Cresswell, K; Morrison, Z; Kalra, D; Sheikh, A; (2012) Correction: "there are too many, but never enough": qualitative case study investigating routine coding of clinical information in depression. PLoS One , 7 (10) , Article e43831. 10.1371/journal.pone.0043831.
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[This corrects the article on p. e43831 in vol. 7.]. Background We sought to understand how clinical information relating to the management of depression is routinely coded in different clinical settings and the perspectives of and implications for different stakeholders with a view to understanding how these may be aligned. Materials and Methods Qualitative investigation exploring the views of a purposefully selected range of healthcare professionals, managers, and clinical coders spanning primary and secondary care. Results Our dataset comprised 28 semi-structured interviews, a focus group, documents relating to clinical coding standards and participant observation of clinical coding activities. We identified a range of approaches to coding clinical information including templates and order entry systems. The challenges inherent in clearly establishing a diagnosis, identifying appropriate clinical codes and possible implications of diagnoses for patients were particularly prominent in primary care. Although a range of managerial and research benefits were identified, there were no direct benefits from coded clinical data for patients or professionals. Secondary care staff emphasized the role of clinical coders in ensuring data quality, which was at odds with the policy drive to increase real-time clinical coding. Conclusions There was overall no evidence of clear-cut direct patient care benefits to inform immediate care decisions, even in primary care where data on patients with depression were more extensively coded. A number of important secondary uses were recognized by healthcare staff, but the coding of clinical data to serve these ends was often poorly aligned with clinical practice and patient-centered considerations. The current international drive to encourage clinical coding by healthcare professionals during the clinical encounter may need to be critically examined.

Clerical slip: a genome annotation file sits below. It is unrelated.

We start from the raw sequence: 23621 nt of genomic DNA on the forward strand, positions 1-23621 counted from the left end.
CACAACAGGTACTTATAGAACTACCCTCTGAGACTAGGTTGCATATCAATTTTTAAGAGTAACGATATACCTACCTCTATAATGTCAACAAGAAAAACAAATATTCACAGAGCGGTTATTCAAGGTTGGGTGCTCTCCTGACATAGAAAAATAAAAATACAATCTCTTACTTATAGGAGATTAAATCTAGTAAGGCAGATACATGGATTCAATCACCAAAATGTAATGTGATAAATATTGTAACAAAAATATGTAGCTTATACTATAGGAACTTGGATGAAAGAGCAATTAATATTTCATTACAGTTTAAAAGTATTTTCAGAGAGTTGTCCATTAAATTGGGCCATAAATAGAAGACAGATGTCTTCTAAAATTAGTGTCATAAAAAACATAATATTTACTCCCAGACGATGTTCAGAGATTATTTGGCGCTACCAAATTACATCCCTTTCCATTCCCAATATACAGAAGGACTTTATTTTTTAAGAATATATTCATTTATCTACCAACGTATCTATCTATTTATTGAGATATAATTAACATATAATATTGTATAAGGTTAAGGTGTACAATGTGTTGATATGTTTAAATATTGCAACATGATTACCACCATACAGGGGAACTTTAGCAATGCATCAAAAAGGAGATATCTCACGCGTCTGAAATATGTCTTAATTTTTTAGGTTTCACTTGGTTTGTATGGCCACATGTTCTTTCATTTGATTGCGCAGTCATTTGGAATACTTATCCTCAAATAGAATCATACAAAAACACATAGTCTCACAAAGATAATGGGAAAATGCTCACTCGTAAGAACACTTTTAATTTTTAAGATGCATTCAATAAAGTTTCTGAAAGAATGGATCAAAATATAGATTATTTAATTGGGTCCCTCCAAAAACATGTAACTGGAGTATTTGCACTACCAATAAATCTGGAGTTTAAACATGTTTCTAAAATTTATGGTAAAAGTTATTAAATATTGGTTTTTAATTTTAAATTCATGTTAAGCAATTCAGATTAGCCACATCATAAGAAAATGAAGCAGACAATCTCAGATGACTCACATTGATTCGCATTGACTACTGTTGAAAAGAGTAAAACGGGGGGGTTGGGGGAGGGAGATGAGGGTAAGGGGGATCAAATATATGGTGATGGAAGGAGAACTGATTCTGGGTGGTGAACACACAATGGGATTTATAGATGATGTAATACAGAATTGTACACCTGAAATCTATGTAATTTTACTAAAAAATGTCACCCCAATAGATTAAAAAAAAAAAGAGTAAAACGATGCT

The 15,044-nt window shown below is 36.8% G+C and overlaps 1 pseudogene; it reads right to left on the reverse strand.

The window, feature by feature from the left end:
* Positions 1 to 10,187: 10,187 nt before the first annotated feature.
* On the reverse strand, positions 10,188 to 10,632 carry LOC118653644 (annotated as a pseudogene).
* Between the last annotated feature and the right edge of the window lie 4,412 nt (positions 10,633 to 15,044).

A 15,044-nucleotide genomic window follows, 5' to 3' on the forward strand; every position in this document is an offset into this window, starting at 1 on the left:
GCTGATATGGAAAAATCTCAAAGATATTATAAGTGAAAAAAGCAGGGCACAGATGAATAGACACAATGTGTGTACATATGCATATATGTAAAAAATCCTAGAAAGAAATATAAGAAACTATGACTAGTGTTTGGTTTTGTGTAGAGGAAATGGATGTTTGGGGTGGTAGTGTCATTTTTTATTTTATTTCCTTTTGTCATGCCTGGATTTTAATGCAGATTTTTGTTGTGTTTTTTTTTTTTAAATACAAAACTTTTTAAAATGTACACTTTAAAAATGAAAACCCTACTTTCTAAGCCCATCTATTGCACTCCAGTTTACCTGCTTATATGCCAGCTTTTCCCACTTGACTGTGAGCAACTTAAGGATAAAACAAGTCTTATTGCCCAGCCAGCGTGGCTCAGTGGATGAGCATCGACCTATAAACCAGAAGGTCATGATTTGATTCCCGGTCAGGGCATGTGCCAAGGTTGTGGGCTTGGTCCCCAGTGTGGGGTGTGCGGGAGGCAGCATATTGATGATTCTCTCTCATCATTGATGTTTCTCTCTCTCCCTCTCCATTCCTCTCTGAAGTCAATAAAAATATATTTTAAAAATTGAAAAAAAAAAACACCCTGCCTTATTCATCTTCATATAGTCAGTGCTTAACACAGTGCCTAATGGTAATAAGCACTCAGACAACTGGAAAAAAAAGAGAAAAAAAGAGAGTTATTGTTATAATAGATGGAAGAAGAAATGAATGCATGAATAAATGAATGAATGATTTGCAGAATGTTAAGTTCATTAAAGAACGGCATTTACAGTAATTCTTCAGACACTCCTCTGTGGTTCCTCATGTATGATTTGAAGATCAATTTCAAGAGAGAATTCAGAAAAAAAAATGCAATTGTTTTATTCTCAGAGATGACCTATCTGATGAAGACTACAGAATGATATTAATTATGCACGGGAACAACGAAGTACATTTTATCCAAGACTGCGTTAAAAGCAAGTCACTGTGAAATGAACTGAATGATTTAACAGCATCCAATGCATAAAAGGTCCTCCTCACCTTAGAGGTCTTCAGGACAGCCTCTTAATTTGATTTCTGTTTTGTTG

|Title:||Correction: "there are too many, but never enough": qualitative case study investigating routine coding of clinical information in depression.|
|Open access status:||An open access version is available from UCL Discovery|
|Additional information:||© Cresswell et al. This is an open-access article distributed under the terms of the Creative Commons Attribution License, which permits unrestricted use, distribution, and reproduction in any medium, provided the original author and source are credited. PMCID: PMC3509958|
|UCL classification:||UCL > School of Life and Medical Sciences > Faculty of Population Health Sciences > Institute of Epidemiology and Health Care > CHIME|
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